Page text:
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icoming 12-14-2004 10:48 AM

how a father process know which child process send the signal SIGCHLD
 
If a process create a lot of child processes.
When a child process ends, it will send a signal of SIGCHLD to its father process.
But how the father process know which of its child processes sends the signal?

itsme86 12-14-2004 11:01 AM

By catching SIGCHLD and then calling wait() in the signal handler.
Code:

RETURN VALUE
      The  process ID of the child which exited, or zero if WNO-
      HANG was used and no child was available, or -1  on  error
      (in which case errno is set to an appropriate value).

man wait

kamstrup 12-15-2004 03:16 AM

As far as I know there's no way to know who send some signal...

Calling wait() only waits until some signal is recieved. If you already recieved the signal, I think you are out of luck.

mayur 12-15-2004 04:34 AM

The wait3()/wait/waitpid function allows the calling process to obtain status information for specified child processes, stored in stat_loc.

See man of following call:
pid_t wait(int *stat_loc);
wait3(stat_loc, options, resource_usage); or
waitpid((pid_t)-1, stat_loc, options);

itsme86 12-15-2004 05:02 AM

Blah...here:
Code:

itsme@dreams:~/C$ cat wait.c
#include <stdio.h>
#include <signal.h>
#include <unistd.h>
#include <sys/types.h>
#include <sys/wait.h>

void handler(int sig)
{
  pid_t pid;

  pid = wait(NULL);

  printf("Pid %d exited.\n", pid);
}

int main(void)
{
  signal(SIGCHLD, handler);

  if(!fork())
  {
    printf("Child pid is %d\n", getpid());
    exit(0);
  }
  printf("Parent pid is %d\n", getpid());

  getchar();
  return 0;
}

Code:

itsme@dreams:~/C$ ./wait
Parent pid is 17559
Child pid is 17560
Pid 17560 exited.

It's really that simple.

icoming 12-16-2004 12:46 PM

thank you so much.
What I just want is to get pid of the exitting process,and to run waitpid() to end it.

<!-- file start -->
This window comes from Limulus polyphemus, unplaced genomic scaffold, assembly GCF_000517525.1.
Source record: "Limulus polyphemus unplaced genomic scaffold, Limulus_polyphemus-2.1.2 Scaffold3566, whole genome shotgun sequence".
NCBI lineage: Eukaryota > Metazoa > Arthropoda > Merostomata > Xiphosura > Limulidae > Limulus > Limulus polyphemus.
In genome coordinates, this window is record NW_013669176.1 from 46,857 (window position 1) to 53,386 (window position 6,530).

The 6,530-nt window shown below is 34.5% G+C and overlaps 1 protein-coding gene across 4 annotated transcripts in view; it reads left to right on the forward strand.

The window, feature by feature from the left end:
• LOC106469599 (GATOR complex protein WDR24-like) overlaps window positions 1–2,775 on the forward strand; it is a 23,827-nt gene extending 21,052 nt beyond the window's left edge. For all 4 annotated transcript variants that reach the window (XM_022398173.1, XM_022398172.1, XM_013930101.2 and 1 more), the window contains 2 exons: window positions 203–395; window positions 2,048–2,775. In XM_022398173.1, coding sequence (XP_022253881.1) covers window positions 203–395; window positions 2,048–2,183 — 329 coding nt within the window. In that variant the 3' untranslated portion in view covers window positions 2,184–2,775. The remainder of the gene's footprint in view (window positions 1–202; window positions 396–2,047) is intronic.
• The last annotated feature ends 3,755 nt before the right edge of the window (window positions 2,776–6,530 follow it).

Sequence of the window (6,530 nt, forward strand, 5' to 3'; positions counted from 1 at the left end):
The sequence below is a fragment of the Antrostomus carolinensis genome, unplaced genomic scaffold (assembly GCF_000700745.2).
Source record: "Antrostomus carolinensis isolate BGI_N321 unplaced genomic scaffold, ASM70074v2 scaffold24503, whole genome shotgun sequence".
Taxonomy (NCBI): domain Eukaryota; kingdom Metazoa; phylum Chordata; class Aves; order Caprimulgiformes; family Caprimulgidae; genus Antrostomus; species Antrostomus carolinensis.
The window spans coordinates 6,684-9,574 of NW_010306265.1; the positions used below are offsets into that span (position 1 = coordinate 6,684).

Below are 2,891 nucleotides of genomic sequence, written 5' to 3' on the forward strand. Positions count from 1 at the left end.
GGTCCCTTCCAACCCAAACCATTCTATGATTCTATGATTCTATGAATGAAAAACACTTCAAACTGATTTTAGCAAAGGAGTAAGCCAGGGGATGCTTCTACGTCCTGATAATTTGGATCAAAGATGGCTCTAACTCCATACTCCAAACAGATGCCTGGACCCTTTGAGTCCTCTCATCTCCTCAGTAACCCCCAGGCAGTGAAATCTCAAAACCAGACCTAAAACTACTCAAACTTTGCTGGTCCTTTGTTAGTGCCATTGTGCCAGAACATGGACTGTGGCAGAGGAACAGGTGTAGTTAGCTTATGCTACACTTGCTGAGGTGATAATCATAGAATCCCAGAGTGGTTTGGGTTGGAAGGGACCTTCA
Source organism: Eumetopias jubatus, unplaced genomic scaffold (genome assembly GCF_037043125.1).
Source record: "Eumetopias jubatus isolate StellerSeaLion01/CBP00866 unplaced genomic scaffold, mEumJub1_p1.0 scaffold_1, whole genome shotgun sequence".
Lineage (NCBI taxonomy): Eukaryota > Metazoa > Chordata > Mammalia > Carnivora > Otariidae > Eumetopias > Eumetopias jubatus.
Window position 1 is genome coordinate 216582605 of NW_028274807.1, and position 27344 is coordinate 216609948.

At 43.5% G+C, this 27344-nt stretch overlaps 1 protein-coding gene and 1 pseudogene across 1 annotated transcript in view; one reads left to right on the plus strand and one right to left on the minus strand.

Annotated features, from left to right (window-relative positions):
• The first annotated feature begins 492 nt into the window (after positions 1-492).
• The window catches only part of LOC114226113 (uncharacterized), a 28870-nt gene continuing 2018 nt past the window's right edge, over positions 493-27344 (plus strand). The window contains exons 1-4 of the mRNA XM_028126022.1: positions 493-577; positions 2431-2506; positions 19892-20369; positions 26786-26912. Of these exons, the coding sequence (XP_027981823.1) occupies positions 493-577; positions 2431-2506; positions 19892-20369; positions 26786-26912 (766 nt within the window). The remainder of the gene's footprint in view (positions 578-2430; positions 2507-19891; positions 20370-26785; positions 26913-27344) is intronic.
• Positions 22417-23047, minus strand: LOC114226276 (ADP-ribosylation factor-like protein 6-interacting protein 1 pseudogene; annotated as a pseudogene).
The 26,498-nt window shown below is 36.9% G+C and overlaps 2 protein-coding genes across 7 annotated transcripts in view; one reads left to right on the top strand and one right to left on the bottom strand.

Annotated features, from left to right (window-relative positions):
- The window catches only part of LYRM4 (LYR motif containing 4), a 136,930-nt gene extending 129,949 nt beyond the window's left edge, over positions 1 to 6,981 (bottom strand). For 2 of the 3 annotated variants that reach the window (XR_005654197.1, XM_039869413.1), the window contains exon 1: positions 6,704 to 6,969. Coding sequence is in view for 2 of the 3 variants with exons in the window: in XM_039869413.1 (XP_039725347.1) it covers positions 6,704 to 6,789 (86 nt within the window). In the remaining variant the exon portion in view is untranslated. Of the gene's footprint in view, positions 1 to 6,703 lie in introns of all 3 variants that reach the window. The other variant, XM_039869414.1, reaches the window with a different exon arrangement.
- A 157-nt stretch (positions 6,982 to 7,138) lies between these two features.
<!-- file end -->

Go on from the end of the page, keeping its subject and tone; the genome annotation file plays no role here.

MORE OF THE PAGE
These days I am programming a mini shell, and I meet a problem. When the shell runs a lot of commands once , and the commands will end in no order, how does the shell run wait() or waitpid() to deal with the zombie processes.
When the shell runs commands, it must be blocked. So I think it is available to run wait() when it receives a signal SIGCHLD.

mozala 06-01-2006 09:37 AM

Quote:

Originally Posted by itsme86
Blah...here:
Code:

itsme@dreams:~/C$ cat wait.c
#include <stdio.h>
#include <signal.h>
#include <unistd.h>
#include <sys/types.h>
#include <sys/wait.h>

void handler(int sig)
{
  pid_t pid;

  pid = wait(NULL);

  printf("Pid %d exited.\n", pid);
}

int main(void)
{
  signal(SIGCHLD, handler);

  if(!fork())
  {
    printf("Child pid is %d\n", getpid());
    exit(0);
  }
  printf("Parent pid is %d\n", getpid());

  getchar();
  return 0;
}

Code:

itsme@dreams:~/C$ ./wait
Parent pid is 17559
Child pid is 17560
Pid 17560 exited.

It's really that simple.

Hey Hommy!!
i got one question for u..

Code:

void handler(int sig)
{
  pid_t pid;

  pid = wait(NULL);

  printf("Pid %d exited.\n", pid);
}

handler seems to be having parameter "sig" but its not been used at all in the function...so whats that for?

bastl 06-02-2006 08:26 AM

Hi.
You only have to keep tracking for your child processes at creation time.
The value of SIGCHLD is the PID of any child process.
At creation of a child process the parent get the PID of that new child
and the child gets PID=0. Now you only have to store all your child PIDs in that creation order.
Or you can handle different process names (p1, p2 ...), that a new process gets a new name.

Hko 06-02-2006 10:08 AM

Quote:

Originally Posted by mozala
Hey Hommy!!
i got one question for u..

Who is "Hommy"?

Quote:

Originally Posted by mozala
handler seems to be having parameter "sig" but its not been used at all in the function...so whats that for?

The handler function is registered with the kernel so the kernel knows that it has to call that function when a signal arrives.

When the handler is called, it will pass the received signal number as a parameter (an int), so you'll always need to specify that parameter to be able to register it using signal(2), or (the newer) sigaction(2).

...whether you use it or not.

primo 06-03-2006 03:14 AM

There's the SA_SIGINFO extension to sigaction(2) too. You may even know if the signal was faked.

parthesh 07-20-2010 08:26 AM

For MUltiple Child one has to write
signal action again into handler


void handler(int sig)
{
pid_t pid;
pid = wait(NULL);
printf("Pid %d exited.\n", pid);
signal(SIGCHLD, handler);
return;
}


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